Starting at element [1], we discover that the lowest value found so far in the array is 19. We scan to the right, but discover that there are no lower values in the unsorted segment of the array.

Starting with element [2], 24 is the lowest value found in the (possibly) unsorted portion of the array. As it happens, 24 is the lowest value remaining in the array, so it is already in its rightful position.

**SS Pass 4**

This time we start at element [3]. 52 is the lowest value that we have found so far.

Scanning element [4] we find a new lowest value of 46 (46 ~< 52).

Scanning element [5] we find a new lowest value of 35 (35 ~< 46).

From this we conclude that 35 should be in element [3] and perform the exchange.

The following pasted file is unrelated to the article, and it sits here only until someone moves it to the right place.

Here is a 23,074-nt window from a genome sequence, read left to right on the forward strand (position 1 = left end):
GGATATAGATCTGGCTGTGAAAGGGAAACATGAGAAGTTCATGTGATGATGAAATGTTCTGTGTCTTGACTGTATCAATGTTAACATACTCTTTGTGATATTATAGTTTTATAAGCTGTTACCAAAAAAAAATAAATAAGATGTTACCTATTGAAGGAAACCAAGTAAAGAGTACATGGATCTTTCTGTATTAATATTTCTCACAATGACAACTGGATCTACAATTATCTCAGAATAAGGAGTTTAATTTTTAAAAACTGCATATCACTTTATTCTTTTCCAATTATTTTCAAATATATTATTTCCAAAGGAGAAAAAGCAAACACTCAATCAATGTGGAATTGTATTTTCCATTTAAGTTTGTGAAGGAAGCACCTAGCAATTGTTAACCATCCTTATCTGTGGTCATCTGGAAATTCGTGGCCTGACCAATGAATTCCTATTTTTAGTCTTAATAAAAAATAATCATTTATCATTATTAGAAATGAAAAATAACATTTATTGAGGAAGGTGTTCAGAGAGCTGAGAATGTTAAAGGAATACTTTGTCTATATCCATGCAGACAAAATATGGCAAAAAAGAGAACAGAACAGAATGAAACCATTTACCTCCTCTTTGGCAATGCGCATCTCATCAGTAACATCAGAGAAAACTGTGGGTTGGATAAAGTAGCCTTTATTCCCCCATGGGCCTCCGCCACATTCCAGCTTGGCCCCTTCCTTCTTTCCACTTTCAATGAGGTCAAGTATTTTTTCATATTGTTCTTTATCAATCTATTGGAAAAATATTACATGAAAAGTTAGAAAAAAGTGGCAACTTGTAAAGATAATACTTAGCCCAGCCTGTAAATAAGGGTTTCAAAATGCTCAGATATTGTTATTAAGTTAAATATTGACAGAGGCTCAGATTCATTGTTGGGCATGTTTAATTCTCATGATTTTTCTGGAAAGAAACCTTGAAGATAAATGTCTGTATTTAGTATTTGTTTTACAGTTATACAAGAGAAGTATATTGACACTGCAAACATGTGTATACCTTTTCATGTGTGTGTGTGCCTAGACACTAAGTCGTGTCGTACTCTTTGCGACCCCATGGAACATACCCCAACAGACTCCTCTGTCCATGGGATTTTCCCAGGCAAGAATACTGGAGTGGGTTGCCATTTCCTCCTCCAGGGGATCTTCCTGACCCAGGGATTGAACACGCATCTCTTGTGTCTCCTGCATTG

At this point, a visual inspection shows that the data set is now sorted. This is a feature of this particular dataset, and we should take the precaution of performing the last pass.

**SS Pass 5**

We now start the process at element [4], with 46 as the lowest value found so far. After examining element [5], which now contains 52, we can conclude that no exchange need be made as the two elements are already in the correct positions. The array is now sorted.

**SS Task**

Now try the following task. If you have problems completing it, contact your tutor

Write a function called **selectionsort** and add it to the program that you have developed for the previous sections. Use the function to sort the datasets generated by the program, and count how many comparisons and moves **selectionsort** requires to sort the data sets.

**Next: Shell Sort**